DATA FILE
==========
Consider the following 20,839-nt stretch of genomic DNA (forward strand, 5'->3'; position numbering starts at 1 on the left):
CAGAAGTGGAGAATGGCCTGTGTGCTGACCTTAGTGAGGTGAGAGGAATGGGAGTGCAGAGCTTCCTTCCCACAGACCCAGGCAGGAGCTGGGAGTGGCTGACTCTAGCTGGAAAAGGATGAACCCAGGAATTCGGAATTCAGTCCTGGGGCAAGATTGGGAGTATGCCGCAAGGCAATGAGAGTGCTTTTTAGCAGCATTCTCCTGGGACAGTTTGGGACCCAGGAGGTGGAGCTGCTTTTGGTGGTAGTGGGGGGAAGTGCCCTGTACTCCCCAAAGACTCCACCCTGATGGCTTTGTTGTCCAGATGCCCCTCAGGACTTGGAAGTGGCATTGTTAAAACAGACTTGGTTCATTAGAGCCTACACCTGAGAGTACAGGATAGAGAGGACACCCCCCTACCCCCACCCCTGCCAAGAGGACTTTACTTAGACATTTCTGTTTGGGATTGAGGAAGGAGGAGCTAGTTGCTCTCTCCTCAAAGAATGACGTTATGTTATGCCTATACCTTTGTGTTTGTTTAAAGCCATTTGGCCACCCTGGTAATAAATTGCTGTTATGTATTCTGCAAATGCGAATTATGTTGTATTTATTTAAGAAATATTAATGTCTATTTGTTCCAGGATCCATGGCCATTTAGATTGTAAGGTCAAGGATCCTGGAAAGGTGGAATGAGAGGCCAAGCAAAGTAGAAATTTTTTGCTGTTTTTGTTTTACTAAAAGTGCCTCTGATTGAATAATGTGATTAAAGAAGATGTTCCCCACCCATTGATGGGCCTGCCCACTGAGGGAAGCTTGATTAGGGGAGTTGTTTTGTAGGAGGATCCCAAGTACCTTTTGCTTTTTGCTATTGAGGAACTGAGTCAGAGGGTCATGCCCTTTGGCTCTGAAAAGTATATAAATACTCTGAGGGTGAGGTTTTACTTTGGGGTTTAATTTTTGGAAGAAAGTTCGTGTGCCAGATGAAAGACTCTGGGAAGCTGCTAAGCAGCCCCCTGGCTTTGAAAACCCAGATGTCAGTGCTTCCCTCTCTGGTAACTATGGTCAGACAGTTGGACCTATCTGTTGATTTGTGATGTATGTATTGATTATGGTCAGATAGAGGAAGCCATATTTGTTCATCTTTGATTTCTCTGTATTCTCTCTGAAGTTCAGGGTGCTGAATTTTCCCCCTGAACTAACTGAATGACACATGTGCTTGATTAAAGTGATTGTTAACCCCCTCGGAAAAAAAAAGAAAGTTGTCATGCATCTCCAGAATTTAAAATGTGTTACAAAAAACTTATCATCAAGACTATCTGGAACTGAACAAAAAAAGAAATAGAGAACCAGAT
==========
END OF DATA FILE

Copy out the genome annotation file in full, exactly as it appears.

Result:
Consider the following 20,839-nt stretch of genomic DNA (forward strand, 5'->3'; position numbering starts at 1 on the left):
CAGAAGTGGAGAATGGCCTGTGTGCTGACCTTAGTGAGGTGAGAGGAATGGGAGTGCAGAGCTTCCTTCCCACAGACCCAGGCAGGAGCTGGGAGTGGCTGACTCTAGCTGGAAAAGGATGAACCCAGGAATTCGGAATTCAGTCCTGGGGCAAGATTGGGAGTATGCCGCAAGGCAATGAGAGTGCTTTTTAGCAGCATTCTCCTGGGACAGTTTGGGACCCAGGAGGTGGAGCTGCTTTTGGTGGTAGTGGGGGGAAGTGCCCTGTACTCCCCAAAGACTCCACCCTGATGGCTTTGTTGTCCAGATGCCCCTCAGGACTTGGAAGTGGCATTGTTAAAACAGACTTGGTTCATTAGAGCCTACACCTGAGAGTACAGGATAGAGAGGACACCCCCCTACCCCCACCCCTGCCAAGAGGACTTTACTTAGACATTTCTGTTTGGGATTGAGGAAGGAGGAGCTAGTTGCTCTCTCCTCAAAGAATGACGTTATGTTATGCCTATACCTTTGTGTTTGTTTAAAGCCATTTGGCCACCCTGGTAATAAATTGCTGTTATGTATTCTGCAAATGCGAATTATGTTGTATTTATTTAAGAAATATTAATGTCTATTTGTTCCAGGATCCATGGCCATTTAGATTGTAAGGTCAAGGATCCTGGAAAGGTGGAATGAGAGGCCAAGCAAAGTAGAAATTTTTTGCTGTTTTTGTTTTACTAAAAGTGCCTCTGATTGAATAATGTGATTAAAGAAGATGTTCCCCACCCATTGATGGGCCTGCCCACTGAGGGAAGCTTGATTAGGGGAGTTGTTTTGTAGGAGGATCCCAAGTACCTTTTGCTTTTTGCTATTGAGGAACTGAGTCAGAGGGTCATGCCCTTTGGCTCTGAAAAGTATATAAATACTCTGAGGGTGAGGTTTTACTTTGGGGTTTAATTTTTGGAAGAAAGTTCGTGTGCCAGATGAAAGACTCTGGGAAGCTGCTAAGCAGCCCCCTGGCTTTGAAAACCCAGATGTCAGTGCTTCCCTCTCTGGTAACTATGGTCAGACAGTTGGACCTATCTGTTGATTTGTGATGTATGTATTGATTATGGTCAGATAGAGGAAGCCATATTTGTTCATCTTTGATTTCTCTGTATTCTCTCTGAAGTTCAGGGTGCTGAATTTTCCCCCTGAACTAACTGAATGACACATGTGCTTGATTAAAGTGATTGTTAACCCCCTCGGAAAAAAAAAGAAAGTTGTCATGCATCTCCAGAATTTAAAATGTGTTACAAAAAACTTATCATCAAGACTATCTGGAACTGAACAAAAAAAGAAATAGAGAACCAGAT